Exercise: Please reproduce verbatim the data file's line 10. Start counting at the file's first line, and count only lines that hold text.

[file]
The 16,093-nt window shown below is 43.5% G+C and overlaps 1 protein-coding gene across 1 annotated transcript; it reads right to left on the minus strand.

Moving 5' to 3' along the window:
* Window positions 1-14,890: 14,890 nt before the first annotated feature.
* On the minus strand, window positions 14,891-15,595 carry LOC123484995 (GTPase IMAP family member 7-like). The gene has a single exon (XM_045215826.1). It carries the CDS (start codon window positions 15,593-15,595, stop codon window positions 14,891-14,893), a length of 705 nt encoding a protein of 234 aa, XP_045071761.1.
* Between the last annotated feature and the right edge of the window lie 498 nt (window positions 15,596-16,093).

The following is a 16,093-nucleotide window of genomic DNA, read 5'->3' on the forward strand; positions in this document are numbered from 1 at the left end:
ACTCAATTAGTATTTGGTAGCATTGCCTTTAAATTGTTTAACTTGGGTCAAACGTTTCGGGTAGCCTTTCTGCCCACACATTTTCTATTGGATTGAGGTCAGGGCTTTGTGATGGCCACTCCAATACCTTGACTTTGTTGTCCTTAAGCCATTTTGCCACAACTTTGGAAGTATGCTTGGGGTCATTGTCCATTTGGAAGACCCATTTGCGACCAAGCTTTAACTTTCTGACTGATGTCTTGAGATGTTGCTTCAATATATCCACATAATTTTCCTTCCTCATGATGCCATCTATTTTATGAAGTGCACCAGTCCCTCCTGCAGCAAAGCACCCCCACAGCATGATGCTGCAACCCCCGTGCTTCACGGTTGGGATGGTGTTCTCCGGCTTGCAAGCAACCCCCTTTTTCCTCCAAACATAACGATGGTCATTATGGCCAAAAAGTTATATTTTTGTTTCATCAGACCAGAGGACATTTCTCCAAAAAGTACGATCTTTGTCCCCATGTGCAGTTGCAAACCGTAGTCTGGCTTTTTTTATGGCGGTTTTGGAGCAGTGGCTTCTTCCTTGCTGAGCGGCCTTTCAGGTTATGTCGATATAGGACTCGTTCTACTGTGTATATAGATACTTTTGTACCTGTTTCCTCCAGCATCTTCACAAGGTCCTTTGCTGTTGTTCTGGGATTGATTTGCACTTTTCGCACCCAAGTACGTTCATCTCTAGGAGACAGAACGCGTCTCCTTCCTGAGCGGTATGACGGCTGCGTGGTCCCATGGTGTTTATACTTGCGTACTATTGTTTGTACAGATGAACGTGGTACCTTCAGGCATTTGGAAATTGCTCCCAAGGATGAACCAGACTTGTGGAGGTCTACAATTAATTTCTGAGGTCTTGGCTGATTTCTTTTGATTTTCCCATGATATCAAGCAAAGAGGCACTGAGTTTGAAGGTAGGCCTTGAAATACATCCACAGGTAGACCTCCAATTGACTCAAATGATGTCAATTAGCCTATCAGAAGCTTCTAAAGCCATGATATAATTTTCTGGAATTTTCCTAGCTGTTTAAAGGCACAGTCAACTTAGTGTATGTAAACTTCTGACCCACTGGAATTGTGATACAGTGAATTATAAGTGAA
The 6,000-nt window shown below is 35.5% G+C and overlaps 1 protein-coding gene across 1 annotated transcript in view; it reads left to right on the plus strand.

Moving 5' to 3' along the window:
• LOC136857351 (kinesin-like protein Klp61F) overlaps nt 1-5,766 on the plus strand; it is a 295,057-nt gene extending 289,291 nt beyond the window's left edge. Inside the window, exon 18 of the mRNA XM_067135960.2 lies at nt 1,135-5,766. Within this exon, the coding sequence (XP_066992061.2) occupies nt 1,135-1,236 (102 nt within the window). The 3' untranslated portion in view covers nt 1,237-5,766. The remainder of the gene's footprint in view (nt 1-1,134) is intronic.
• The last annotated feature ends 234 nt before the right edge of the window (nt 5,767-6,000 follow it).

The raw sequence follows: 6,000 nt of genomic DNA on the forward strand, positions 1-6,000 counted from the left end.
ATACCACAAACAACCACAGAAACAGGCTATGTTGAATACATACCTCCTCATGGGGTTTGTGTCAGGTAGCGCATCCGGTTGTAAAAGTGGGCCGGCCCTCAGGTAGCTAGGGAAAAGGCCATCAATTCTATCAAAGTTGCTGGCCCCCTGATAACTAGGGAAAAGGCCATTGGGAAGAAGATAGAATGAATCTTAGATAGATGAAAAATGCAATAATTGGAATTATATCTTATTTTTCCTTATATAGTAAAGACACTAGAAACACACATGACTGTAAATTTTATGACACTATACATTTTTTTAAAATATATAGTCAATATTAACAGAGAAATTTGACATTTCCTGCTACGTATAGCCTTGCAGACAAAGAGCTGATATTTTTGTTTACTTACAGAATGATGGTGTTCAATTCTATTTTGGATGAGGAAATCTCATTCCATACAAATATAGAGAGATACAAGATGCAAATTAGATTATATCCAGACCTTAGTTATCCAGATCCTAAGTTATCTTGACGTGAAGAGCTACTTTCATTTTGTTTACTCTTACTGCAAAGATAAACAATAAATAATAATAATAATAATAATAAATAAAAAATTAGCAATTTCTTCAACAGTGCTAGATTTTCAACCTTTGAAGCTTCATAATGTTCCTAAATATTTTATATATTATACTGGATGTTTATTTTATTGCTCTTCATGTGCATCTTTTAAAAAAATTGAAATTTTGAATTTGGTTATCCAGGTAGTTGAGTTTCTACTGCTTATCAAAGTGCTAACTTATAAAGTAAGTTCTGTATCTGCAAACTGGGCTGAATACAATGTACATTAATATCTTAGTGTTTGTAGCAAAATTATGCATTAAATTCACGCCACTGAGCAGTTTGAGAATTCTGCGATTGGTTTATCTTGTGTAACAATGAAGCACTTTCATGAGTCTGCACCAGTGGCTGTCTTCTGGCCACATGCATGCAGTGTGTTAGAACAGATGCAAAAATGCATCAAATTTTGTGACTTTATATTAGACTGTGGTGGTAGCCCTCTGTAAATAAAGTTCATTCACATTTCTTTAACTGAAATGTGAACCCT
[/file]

• LOC136857351 (kinesin-like protein Klp61F) overlaps nt 1-5,766 on the plus strand; it is a 295,057-nt gene extending 289,291 nt beyond the window's left edge. Inside the window, exon 18 of the mRNA XM_067135960.2 lies at nt 1,135-5,766. Within this exon, the coding sequence (XP_066992061.2) occupies nt 1,135-1,236 (102 nt within the window). The 3' untranslated portion in view covers nt 1,237-5,766. The remainder of the gene's footprint in view (nt 1-1,134) is intronic.